Project description:Idiosyncratic drug-induced liver injury (iDILI) is a major cause of acute liver failure resulting in liver transplantation or death. Prediction and diagnosis of iDILI remain a great challenge, as current models provide unsatisfying results in terms of sensitivity, specificity and prognostic value. The absence of appropriate tools for iDILI detection also impairs the development of reliable biomarkers. Here, we report on a new method for identification of drug-specific biomarkers. We combined the advantages of monocyte-derived hepatocyte-like (MH) cells, able to mimic individual characteristics, with those of a novel mass spectrometry (MS)-based proteomics technology to assess potential biomarkers for Diclofenac-induced DILI. We found over 2700 proteins differentially regulated in MH cells derived from individual patients. Herefrom, we identified integrin beta 3 (ITGB3) to be specifically upregulated in Diclofenac-treated MH cells from Diclofenac-DILI patients compared to control groups. Finally, we validated ITGB3 by flow cytometry analysis of whole blood and histological staining of liver biopsies derived from patients diagnosed with Diclofenac-DILI. In summary, our results show that biomarker candidates can be identified by proteomics analysis of MH cells. Application of this method to a broader range of drugs in the future will exploit its full potential for the development of drug-specific biomarkers.
Project description:Global gene expression profiling is useful for elucidating a drug?s mechanism of action (MOA) on the liver; however, such profiling in rats is not very sensitive for predicting human druginduced liver injury, while de-differentiated monolayers of primary human hepatocytes (PHHs) do not permit chronic drug treatment. In contrast, micropatterned co-cultures (MPCCs) containing PHH colonies and 3T3-J2 fibroblasts maintain a stable liver phenotype for 4-6 weeks. Here, we used MPCCs to test the hypothesis that global gene expression patterns in stable PHHs can be used to distinguish clinical hepatotoxic drugs from their non-liver-toxic analogs and understand the MOA prior to the onset of overt hepatotoxicity. We found that MPCCs treated with the clinical hepatotoxic/non-liver-toxic pair, troglitazone/rosiglitazone, at each drug?s reported and non-toxic Cmax (maximum concentration in human plasma) level for 1, 7, and 14 days displayed a total of 12, 269, and 628 differentially expressed genes, respectively, relative to the vehicle-treated control. Troglitazone modulated >75% of transcripts across pathways such as fatty acid and drug metabolism, oxidative stress, inflammatory response, and complement/coagulation cascades. Escalating rosiglitazone?s dose to that of troglitazone?s Cmax increased modulated transcripts relative to the lower dose; however, over half the identified transcripts were still exclusively modulated by troglitazone. Lastly, other hepatotoxins (nefazodone, ibufenac, and tolcapone) also induced a greater number of differentially expressed genes in MPCCs than their non-liver-toxic analogs (buspirone, ibuprofen, and entacapone) following 7 days of treatment. In conclusion, MPCCs allow evaluation of time- and dose-dependent gene expression patterns in PHHs treated chronically with analog drugs. Overall design: [a] We used Affymetrix microarrays to profile the global gene expression of MPCCs treated with either rosiglitazone or troglitazone relative to DMSO-only controls for 24 hours, 7 days, or 14 days. Global gene expression changes were evaluated as drug-treated conditions against DMSO-only controls. [b] We used Affymetrix microarrays to profile the global gene expression of MPCCs treated with a known hepatotoxin or its non-toxic structural analog relative to a DMSO-only control for 7 days.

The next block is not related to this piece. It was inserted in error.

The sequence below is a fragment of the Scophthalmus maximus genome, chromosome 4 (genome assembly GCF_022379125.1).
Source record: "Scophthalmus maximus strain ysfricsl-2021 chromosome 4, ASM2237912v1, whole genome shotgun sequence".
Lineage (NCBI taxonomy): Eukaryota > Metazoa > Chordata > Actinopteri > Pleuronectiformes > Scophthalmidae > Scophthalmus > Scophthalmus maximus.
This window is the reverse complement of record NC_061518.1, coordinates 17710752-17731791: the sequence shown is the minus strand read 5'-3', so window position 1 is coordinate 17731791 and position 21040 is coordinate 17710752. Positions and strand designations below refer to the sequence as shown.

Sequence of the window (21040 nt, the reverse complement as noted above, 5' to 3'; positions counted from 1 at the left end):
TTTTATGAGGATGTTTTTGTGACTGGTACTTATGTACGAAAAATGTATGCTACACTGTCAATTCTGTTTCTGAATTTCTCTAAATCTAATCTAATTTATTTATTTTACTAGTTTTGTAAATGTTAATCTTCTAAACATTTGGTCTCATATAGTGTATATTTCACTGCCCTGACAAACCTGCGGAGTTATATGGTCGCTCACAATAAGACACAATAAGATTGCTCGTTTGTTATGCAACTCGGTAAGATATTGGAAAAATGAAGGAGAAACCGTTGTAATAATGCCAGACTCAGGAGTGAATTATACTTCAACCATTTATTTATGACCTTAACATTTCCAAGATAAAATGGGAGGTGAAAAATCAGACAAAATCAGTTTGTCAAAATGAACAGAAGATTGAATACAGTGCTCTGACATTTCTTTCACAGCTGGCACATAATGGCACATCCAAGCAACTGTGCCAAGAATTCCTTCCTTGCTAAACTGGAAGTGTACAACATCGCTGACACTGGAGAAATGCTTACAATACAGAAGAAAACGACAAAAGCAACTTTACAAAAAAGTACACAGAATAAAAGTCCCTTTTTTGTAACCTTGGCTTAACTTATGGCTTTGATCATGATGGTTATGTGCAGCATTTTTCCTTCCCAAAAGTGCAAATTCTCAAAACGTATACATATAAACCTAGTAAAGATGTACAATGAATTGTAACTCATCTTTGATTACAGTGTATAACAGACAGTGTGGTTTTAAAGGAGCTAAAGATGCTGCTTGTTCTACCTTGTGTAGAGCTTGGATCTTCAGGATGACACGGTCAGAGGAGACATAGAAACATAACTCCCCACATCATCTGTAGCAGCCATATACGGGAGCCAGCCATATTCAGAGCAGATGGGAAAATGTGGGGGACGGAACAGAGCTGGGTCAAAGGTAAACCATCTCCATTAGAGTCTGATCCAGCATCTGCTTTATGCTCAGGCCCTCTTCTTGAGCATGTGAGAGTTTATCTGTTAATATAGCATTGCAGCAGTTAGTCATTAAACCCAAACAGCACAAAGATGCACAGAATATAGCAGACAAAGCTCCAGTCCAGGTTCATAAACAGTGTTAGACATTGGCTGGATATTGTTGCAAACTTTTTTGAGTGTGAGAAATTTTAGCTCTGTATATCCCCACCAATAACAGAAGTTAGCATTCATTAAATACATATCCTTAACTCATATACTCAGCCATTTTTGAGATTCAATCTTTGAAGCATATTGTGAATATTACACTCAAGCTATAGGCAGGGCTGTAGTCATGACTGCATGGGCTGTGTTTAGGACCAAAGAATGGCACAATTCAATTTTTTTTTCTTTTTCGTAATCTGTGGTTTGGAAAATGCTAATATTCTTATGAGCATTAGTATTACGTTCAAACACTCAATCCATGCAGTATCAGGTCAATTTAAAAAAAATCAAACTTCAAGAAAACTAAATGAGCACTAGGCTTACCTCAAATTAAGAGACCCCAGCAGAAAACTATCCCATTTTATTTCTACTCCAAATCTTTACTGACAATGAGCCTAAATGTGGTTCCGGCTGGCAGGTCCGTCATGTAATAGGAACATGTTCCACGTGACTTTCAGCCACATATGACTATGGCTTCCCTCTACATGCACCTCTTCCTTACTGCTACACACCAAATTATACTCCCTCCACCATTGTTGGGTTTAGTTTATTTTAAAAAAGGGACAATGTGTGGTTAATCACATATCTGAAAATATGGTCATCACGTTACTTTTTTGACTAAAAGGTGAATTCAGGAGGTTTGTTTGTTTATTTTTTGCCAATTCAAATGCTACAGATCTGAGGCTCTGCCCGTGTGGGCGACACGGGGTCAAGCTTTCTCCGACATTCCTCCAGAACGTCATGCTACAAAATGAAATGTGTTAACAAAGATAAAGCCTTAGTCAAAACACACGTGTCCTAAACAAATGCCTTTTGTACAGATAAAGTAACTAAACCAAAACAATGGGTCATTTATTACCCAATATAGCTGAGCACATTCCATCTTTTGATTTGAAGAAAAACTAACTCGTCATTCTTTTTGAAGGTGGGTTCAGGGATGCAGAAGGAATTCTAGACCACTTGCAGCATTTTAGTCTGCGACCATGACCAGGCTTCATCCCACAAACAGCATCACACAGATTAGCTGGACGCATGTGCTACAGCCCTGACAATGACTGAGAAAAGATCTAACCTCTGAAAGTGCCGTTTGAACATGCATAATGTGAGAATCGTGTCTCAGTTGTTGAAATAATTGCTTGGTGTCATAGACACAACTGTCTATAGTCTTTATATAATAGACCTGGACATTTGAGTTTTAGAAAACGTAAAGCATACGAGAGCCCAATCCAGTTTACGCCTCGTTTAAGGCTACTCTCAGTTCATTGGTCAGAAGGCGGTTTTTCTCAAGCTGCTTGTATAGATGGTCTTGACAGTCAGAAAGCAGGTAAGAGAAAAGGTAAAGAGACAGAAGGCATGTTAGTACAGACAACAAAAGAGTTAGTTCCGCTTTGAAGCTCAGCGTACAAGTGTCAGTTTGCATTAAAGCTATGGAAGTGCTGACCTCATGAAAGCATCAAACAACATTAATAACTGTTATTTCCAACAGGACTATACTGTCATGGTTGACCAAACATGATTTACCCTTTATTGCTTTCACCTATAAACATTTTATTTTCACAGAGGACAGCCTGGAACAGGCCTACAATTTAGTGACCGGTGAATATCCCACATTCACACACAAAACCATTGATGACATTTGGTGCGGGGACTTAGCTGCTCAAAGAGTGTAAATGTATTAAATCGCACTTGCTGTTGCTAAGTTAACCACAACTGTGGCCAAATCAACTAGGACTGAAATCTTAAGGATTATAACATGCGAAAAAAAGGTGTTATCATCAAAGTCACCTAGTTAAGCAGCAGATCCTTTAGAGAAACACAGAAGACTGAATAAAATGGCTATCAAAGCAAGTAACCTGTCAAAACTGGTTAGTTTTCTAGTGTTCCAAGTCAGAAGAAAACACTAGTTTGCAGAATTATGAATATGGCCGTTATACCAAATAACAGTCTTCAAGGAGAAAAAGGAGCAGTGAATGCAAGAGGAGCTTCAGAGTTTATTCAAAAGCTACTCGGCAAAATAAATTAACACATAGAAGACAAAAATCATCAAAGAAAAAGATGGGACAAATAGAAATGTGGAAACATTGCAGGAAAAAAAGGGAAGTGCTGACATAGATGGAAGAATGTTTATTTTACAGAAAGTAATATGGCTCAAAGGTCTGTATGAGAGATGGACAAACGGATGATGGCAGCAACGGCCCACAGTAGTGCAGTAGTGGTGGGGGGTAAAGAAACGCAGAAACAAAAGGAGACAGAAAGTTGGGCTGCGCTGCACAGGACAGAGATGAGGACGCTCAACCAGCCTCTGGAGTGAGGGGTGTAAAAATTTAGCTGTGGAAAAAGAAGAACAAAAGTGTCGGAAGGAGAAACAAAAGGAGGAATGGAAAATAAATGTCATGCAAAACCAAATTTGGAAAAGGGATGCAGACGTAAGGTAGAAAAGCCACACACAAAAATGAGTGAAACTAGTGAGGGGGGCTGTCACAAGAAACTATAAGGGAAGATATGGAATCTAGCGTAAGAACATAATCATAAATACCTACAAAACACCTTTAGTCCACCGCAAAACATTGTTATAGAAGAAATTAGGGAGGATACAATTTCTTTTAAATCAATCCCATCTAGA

Project description:Idiosyncratic drug reactions (IDRs) cause significant morbidity and mortality. In an animal model of IDRs, 50-80% of Brown Norway rats exposed to D-penicillamine develop an autoimmune syndrome after several weeks of treatment. The symptoms of the IDR are similar to that observed in humans who take D-penicillamine. The mechanism of this reaction is unknown, and no effective biomarkers have been identified to predict susceptibility. We postulate that cell stress caused by drugs is required to initiate the response. We used a highthroughput approach to identify factors that might represent danger signals by profiling hepatic gene expression 6 h after dosing with D-penicillamine (150 mg/kg). Our results show that the drug-treated animals cluster into two distinct groups. One group exhibits substantial expression changes relative to control animals. The most significantly altered transcripts have a role in stress, energy metabolism, acute phase response, and inflammation. We used quantitative reverse transcriptase polymerase chain reaction to measure transcript levels in liver biopsies of 33 rats and found that resistant animals cluster together. This 'resistant' cluster of animals contains 87.5% (7/8) resistant animals but only 48% (12/25) 'sensitive' animals. This separation is statistically significant at the p 0.01 level. Keywords: Response to Drug Overall design: Single-channel Affy arrays used to profile 4 control Brown Norway rats and 8 D-Penicillamine treated Brown Norway rats.